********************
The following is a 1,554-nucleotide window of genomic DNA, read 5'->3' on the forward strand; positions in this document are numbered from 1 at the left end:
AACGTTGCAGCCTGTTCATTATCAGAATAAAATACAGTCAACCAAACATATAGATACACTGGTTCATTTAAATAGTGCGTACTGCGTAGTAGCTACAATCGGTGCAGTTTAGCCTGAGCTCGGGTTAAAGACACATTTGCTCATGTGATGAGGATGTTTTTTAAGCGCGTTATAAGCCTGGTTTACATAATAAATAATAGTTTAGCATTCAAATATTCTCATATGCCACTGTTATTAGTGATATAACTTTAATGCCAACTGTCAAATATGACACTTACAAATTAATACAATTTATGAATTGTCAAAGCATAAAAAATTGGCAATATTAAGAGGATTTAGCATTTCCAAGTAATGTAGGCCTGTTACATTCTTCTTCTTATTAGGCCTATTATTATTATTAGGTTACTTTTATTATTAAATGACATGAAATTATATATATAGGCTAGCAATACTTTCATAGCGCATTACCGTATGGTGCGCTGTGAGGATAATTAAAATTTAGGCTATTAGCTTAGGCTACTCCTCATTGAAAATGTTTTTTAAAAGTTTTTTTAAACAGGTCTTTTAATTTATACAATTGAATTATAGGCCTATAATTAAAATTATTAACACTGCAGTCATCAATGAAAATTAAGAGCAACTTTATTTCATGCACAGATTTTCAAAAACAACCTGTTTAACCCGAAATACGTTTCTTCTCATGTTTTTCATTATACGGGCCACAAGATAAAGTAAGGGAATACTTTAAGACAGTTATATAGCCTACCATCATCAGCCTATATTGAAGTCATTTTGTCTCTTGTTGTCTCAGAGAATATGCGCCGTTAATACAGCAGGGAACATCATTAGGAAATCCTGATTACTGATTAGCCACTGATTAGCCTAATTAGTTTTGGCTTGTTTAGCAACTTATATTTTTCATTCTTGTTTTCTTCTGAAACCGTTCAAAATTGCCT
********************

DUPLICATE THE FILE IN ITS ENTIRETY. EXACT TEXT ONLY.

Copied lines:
The following is a 1,554-nucleotide window of genomic DNA, read 5'->3' on the forward strand; positions in this document are numbered from 1 at the left end:
AACGTTGCAGCCTGTTCATTATCAGAATAAAATACAGTCAACCAAACATATAGATACACTGGTTCATTTAAATAGTGCGTACTGCGTAGTAGCTACAATCGGTGCAGTTTAGCCTGAGCTCGGGTTAAAGACACATTTGCTCATGTGATGAGGATGTTTTTTAAGCGCGTTATAAGCCTGGTTTACATAATAAATAATAGTTTAGCATTCAAATATTCTCATATGCCACTGTTATTAGTGATATAACTTTAATGCCAACTGTCAAATATGACACTTACAAATTAATACAATTTATGAATTGTCAAAGCATAAAAAATTGGCAATATTAAGAGGATTTAGCATTTCCAAGTAATGTAGGCCTGTTACATTCTTCTTCTTATTAGGCCTATTATTATTATTAGGTTACTTTTATTATTAAATGACATGAAATTATATATATAGGCTAGCAATACTTTCATAGCGCATTACCGTATGGTGCGCTGTGAGGATAATTAAAATTTAGGCTATTAGCTTAGGCTACTCCTCATTGAAAATGTTTTTTAAAAGTTTTTTTAAACAGGTCTTTTAATTTATACAATTGAATTATAGGCCTATAATTAAAATTATTAACACTGCAGTCATCAATGAAAATTAAGAGCAACTTTATTTCATGCACAGATTTTCAAAAACAACCTGTTTAACCCGAAATACGTTTCTTCTCATGTTTTTCATTATACGGGCCACAAGATAAAGTAAGGGAATACTTTAAGACAGTTATATAGCCTACCATCATCAGCCTATATTGAAGTCATTTTGTCTCTTGTTGTCTCAGAGAATATGCGCCGTTAATACAGCAGGGAACATCATTAGGAAATCCTGATTACTGATTAGCCACTGATTAGCCTAATTAGTTTTGGCTTGTTTAGCAACTTATATTTTTCATTCTTGTTTTCTTCTGAAACCGTTCAAAATTGCCT